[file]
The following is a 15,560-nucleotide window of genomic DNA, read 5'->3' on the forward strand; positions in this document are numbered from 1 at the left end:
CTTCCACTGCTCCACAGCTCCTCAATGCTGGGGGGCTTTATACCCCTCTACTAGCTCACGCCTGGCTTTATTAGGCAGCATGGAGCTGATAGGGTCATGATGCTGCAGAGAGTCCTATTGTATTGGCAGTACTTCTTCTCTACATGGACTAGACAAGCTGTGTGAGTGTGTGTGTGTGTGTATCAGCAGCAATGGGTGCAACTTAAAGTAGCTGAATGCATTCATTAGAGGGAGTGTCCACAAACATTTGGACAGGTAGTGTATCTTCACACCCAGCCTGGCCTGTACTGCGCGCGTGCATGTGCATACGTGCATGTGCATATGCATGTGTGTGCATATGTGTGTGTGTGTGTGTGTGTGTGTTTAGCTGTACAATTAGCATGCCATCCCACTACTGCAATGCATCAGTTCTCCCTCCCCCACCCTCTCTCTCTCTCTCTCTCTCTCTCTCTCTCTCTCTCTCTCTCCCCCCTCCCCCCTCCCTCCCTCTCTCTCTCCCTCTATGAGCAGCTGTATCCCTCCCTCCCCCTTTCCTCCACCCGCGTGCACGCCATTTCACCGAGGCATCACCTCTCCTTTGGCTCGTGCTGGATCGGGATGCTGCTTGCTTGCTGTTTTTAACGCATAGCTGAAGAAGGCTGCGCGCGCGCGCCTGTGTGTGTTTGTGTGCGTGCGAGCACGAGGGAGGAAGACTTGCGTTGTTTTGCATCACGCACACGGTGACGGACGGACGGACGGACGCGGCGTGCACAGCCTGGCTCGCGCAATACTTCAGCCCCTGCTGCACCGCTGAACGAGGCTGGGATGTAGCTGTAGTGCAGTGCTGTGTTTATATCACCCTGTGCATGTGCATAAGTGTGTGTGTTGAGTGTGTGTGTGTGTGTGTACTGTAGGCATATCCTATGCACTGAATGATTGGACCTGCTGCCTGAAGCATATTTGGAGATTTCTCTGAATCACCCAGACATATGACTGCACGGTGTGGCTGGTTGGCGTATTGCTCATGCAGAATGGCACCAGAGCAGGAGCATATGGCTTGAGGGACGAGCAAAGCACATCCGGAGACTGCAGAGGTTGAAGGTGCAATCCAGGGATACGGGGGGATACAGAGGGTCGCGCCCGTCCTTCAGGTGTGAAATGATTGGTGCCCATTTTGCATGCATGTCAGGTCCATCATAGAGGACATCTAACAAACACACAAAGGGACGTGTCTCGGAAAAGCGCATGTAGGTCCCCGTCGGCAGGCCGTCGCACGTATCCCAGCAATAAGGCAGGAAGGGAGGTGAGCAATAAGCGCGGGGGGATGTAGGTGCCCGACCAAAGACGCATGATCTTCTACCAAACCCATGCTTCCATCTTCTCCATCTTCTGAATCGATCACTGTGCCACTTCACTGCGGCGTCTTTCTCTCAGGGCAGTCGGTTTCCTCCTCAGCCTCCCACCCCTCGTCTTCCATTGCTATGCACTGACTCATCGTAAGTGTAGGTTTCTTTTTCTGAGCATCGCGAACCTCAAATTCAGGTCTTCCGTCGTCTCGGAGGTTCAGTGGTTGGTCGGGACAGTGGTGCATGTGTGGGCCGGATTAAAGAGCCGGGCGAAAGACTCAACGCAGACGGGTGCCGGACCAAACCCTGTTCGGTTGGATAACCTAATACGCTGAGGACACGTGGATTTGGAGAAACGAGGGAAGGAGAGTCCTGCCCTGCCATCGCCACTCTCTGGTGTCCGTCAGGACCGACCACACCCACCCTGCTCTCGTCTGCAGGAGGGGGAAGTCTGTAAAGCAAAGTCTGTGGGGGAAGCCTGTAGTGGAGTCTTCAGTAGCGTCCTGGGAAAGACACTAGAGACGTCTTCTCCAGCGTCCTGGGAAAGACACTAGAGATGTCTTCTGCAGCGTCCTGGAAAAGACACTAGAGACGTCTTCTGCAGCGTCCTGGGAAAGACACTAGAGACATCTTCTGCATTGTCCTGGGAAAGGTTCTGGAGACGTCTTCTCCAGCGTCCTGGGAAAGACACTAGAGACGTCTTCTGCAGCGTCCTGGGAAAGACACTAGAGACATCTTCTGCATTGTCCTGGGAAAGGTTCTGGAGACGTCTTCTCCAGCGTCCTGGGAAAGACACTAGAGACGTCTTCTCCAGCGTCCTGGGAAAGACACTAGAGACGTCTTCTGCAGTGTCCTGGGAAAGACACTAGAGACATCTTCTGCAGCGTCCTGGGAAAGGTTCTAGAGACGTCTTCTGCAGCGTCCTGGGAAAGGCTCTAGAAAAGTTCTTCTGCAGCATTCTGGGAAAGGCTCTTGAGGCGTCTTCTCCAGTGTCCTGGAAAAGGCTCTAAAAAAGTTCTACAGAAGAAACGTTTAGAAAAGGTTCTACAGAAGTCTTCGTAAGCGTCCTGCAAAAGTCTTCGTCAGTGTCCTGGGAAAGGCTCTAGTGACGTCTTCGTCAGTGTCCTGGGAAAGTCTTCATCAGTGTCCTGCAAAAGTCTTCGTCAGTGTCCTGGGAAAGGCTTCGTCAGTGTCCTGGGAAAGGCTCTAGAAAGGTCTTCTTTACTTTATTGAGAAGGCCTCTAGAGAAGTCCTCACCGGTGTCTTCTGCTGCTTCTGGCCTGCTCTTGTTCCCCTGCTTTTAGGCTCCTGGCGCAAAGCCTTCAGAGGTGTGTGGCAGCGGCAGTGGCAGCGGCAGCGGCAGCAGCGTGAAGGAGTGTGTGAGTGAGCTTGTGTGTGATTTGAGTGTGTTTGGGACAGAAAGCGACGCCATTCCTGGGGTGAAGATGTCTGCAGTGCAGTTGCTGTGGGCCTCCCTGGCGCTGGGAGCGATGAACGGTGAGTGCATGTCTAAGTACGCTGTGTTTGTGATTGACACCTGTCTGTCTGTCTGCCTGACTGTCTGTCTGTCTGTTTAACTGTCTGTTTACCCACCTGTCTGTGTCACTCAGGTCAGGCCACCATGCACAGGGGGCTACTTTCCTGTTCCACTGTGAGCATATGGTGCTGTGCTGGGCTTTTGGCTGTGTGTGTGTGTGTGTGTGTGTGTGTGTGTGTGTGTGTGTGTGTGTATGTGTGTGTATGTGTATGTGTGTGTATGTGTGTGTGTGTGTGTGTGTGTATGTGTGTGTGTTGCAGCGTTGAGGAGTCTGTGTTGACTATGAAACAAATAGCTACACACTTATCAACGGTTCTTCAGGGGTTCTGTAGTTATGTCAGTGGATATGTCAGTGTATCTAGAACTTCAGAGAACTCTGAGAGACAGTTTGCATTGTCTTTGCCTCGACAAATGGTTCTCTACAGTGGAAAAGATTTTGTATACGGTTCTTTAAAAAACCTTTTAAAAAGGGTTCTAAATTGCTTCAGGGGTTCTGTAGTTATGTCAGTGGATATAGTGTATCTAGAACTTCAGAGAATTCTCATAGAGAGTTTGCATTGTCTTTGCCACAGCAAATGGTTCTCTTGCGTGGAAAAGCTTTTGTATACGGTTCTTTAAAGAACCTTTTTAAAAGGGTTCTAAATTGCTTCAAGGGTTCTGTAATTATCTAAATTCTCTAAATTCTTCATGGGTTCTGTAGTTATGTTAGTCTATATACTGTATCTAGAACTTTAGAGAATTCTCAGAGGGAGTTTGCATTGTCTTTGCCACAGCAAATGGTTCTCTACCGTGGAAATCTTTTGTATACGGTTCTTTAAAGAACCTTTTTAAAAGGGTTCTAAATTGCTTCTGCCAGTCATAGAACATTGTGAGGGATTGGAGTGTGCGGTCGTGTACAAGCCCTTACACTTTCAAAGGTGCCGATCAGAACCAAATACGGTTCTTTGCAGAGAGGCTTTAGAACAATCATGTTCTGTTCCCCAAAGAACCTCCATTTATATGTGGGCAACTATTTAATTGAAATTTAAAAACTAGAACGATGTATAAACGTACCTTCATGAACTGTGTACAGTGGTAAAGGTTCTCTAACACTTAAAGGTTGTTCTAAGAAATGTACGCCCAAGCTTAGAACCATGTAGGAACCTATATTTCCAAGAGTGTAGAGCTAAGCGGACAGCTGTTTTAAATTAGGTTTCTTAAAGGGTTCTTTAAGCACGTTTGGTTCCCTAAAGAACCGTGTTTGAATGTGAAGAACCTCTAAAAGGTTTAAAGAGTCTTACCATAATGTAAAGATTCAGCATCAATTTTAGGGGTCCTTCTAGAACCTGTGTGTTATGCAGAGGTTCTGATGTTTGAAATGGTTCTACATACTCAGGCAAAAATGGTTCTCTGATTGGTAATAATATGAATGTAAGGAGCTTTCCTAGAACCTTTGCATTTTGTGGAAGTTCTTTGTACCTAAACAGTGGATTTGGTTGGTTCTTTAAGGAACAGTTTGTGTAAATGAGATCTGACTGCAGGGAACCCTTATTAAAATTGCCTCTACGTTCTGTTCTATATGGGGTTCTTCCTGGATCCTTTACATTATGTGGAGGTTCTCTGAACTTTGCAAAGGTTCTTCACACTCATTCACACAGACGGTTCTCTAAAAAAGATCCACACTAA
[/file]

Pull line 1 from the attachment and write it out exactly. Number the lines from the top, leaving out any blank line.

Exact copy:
The following is a 15,560-nucleotide window of genomic DNA, read 5'->3' on the forward strand; positions in this document are numbered from 1 at the left end: